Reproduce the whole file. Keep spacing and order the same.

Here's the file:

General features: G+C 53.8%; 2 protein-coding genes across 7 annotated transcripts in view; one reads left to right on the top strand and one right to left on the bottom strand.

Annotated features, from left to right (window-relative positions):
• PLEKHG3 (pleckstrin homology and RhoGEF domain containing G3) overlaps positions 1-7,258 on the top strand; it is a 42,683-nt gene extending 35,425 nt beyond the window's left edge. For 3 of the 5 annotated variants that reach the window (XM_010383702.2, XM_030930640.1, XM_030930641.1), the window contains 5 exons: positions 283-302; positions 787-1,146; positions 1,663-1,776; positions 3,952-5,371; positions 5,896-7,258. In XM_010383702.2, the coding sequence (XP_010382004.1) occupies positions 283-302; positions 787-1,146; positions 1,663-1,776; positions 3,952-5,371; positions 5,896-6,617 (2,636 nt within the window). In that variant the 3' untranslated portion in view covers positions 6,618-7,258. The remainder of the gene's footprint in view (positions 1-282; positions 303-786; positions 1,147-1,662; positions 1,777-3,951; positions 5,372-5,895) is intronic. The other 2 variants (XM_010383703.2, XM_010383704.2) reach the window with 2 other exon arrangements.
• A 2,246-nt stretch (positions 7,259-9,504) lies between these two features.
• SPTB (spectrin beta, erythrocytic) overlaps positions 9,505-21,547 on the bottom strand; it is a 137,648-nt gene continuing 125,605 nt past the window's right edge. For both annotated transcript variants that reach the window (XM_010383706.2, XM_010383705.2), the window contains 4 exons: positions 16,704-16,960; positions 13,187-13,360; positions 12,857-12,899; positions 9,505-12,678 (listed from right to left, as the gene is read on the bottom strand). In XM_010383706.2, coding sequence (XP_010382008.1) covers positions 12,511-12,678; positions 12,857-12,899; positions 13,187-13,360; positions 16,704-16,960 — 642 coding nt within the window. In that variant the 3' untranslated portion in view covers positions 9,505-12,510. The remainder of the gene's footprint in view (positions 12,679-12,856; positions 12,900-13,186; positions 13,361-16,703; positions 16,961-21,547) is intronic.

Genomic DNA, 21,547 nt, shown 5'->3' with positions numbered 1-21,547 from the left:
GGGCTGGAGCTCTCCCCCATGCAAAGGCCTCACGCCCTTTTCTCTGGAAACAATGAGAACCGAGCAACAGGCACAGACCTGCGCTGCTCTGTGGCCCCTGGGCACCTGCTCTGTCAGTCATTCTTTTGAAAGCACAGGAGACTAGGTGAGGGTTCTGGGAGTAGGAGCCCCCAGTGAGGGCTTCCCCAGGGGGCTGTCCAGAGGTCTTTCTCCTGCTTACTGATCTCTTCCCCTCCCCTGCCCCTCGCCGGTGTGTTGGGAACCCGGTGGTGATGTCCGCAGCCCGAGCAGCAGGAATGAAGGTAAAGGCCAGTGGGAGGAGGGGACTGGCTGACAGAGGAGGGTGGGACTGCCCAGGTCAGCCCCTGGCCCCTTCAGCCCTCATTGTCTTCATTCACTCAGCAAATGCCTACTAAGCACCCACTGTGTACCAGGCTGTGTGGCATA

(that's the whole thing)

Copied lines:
General features: G+C 53.8%; 2 protein-coding genes across 7 annotated transcripts in view; one reads left to right on the top strand and one right to left on the bottom strand.

Annotated features, from left to right (window-relative positions):
• PLEKHG3 (pleckstrin homology and RhoGEF domain containing G3) overlaps positions 1-7,258 on the top strand; it is a 42,683-nt gene extending 35,425 nt beyond the window's left edge. For 3 of the 5 annotated variants that reach the window (XM_010383702.2, XM_030930640.1, XM_030930641.1), the window contains 5 exons: positions 283-302; positions 787-1,146; positions 1,663-1,776; positions 3,952-5,371; positions 5,896-7,258. In XM_010383702.2, the coding sequence (XP_010382004.1) occupies positions 283-302; positions 787-1,146; positions 1,663-1,776; positions 3,952-5,371; positions 5,896-6,617 (2,636 nt within the window). In that variant the 3' untranslated portion in view covers positions 6,618-7,258. The remainder of the gene's footprint in view (positions 1-282; positions 303-786; positions 1,147-1,662; positions 1,777-3,951; positions 5,372-5,895) is intronic. The other 2 variants (XM_010383703.2, XM_010383704.2) reach the window with 2 other exon arrangements.
• A 2,246-nt stretch (positions 7,259-9,504) lies between these two features.
• SPTB (spectrin beta, erythrocytic) overlaps positions 9,505-21,547 on the bottom strand; it is a 137,648-nt gene continuing 125,605 nt past the window's right edge. For both annotated transcript variants that reach the window (XM_010383706.2, XM_010383705.2), the window contains 4 exons: positions 16,704-16,960; positions 13,187-13,360; positions 12,857-12,899; positions 9,505-12,678 (listed from right to left, as the gene is read on the bottom strand). In XM_010383706.2, coding sequence (XP_010382008.1) covers positions 12,511-12,678; positions 12,857-12,899; positions 13,187-13,360; positions 16,704-16,960 — 642 coding nt within the window. In that variant the 3' untranslated portion in view covers positions 9,505-12,510. The remainder of the gene's footprint in view (positions 12,679-12,856; positions 12,900-13,186; positions 13,361-16,703; positions 16,961-21,547) is intronic.

Genomic DNA, 21,547 nt, shown 5'->3' with positions numbered 1-21,547 from the left:
GGGCTGGAGCTCTCCCCCATGCAAAGGCCTCACGCCCTTTTCTCTGGAAACAATGAGAACCGAGCAACAGGCACAGACCTGCGCTGCTCTGTGGCCCCTGGGCACCTGCTCTGTCAGTCATTCTTTTGAAAGCACAGGAGACTAGGTGAGGGTTCTGGGAGTAGGAGCCCCCAGTGAGGGCTTCCCCAGGGGGCTGTCCAGAGGTCTTTCTCCTGCTTACTGATCTCTTCCCCTCCCCTGCCCCTCGCCGGTGTGTTGGGAACCCGGTGGTGATGTCCGCAGCCCGAGCAGCAGGAATGAAGGTAAAGGCCAGTGGGAGGAGGGGACTGGCTGACAGAGGAGGGTGGGACTGCCCAGGTCAGCCCCTGGCCCCTTCAGCCCTCATTGTCTTCATTCACTCAGCAAATGCCTACTAAGCACCCACTGTGTACCAGGCTGTGTGGCATA